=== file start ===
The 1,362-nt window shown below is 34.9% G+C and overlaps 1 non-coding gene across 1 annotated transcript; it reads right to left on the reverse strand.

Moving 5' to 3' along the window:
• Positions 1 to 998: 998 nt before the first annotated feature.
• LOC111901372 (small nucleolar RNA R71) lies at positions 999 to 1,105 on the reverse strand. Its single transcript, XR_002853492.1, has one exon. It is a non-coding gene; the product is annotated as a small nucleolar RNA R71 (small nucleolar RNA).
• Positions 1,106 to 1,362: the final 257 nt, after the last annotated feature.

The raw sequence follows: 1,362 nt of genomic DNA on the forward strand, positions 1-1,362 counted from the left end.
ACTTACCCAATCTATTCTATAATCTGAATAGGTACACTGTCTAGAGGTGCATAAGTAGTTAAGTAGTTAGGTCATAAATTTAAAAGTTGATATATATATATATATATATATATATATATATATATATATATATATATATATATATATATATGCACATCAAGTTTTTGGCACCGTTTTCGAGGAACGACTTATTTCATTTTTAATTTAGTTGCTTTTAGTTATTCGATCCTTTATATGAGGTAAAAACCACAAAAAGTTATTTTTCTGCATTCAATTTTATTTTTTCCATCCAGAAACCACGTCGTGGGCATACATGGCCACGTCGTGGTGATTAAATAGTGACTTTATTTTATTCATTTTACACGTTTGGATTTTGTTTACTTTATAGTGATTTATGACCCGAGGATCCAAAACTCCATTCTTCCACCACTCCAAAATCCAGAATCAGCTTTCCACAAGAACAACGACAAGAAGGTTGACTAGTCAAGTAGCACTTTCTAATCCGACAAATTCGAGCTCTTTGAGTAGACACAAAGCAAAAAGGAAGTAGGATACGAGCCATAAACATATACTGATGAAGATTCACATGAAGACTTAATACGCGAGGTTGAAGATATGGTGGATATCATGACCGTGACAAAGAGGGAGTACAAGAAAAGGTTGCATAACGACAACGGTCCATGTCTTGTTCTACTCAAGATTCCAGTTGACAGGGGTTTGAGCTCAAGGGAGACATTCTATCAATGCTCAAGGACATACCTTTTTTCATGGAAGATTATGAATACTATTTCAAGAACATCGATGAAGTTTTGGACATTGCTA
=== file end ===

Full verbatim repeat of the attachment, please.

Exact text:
The 1,362-nt window shown below is 34.9% G+C and overlaps 1 non-coding gene across 1 annotated transcript; it reads right to left on the reverse strand.

Moving 5' to 3' along the window:
• Positions 1 to 998: 998 nt before the first annotated feature.
• LOC111901372 (small nucleolar RNA R71) lies at positions 999 to 1,105 on the reverse strand. Its single transcript, XR_002853492.1, has one exon. It is a non-coding gene; the product is annotated as a small nucleolar RNA R71 (small nucleolar RNA).
• Positions 1,106 to 1,362: the final 257 nt, after the last annotated feature.

The raw sequence follows: 1,362 nt of genomic DNA on the forward strand, positions 1-1,362 counted from the left end.
ACTTACCCAATCTATTCTATAATCTGAATAGGTACACTGTCTAGAGGTGCATAAGTAGTTAAGTAGTTAGGTCATAAATTTAAAAGTTGATATATATATATATATATATATATATATATATATATATATATATATATATATATATATATATGCACATCAAGTTTTTGGCACCGTTTTCGAGGAACGACTTATTTCATTTTTAATTTAGTTGCTTTTAGTTATTCGATCCTTTATATGAGGTAAAAACCACAAAAAGTTATTTTTCTGCATTCAATTTTATTTTTTCCATCCAGAAACCACGTCGTGGGCATACATGGCCACGTCGTGGTGATTAAATAGTGACTTTATTTTATTCATTTTACACGTTTGGATTTTGTTTACTTTATAGTGATTTATGACCCGAGGATCCAAAACTCCATTCTTCCACCACTCCAAAATCCAGAATCAGCTTTCCACAAGAACAACGACAAGAAGGTTGACTAGTCAAGTAGCACTTTCTAATCCGACAAATTCGAGCTCTTTGAGTAGACACAAAGCAAAAAGGAAGTAGGATACGAGCCATAAACATATACTGATGAAGATTCACATGAAGACTTAATACGCGAGGTTGAAGATATGGTGGATATCATGACCGTGACAAAGAGGGAGTACAAGAAAAGGTTGCATAACGACAACGGTCCATGTCTTGTTCTACTCAAGATTCCAGTTGACAGGGGTTTGAGCTCAAGGGAGACATTCTATCAATGCTCAAGGACATACCTTTTTTCATGGAAGATTATGAATACTATTTCAAGAACATCGATGAAGTTTTGGACATTGCTA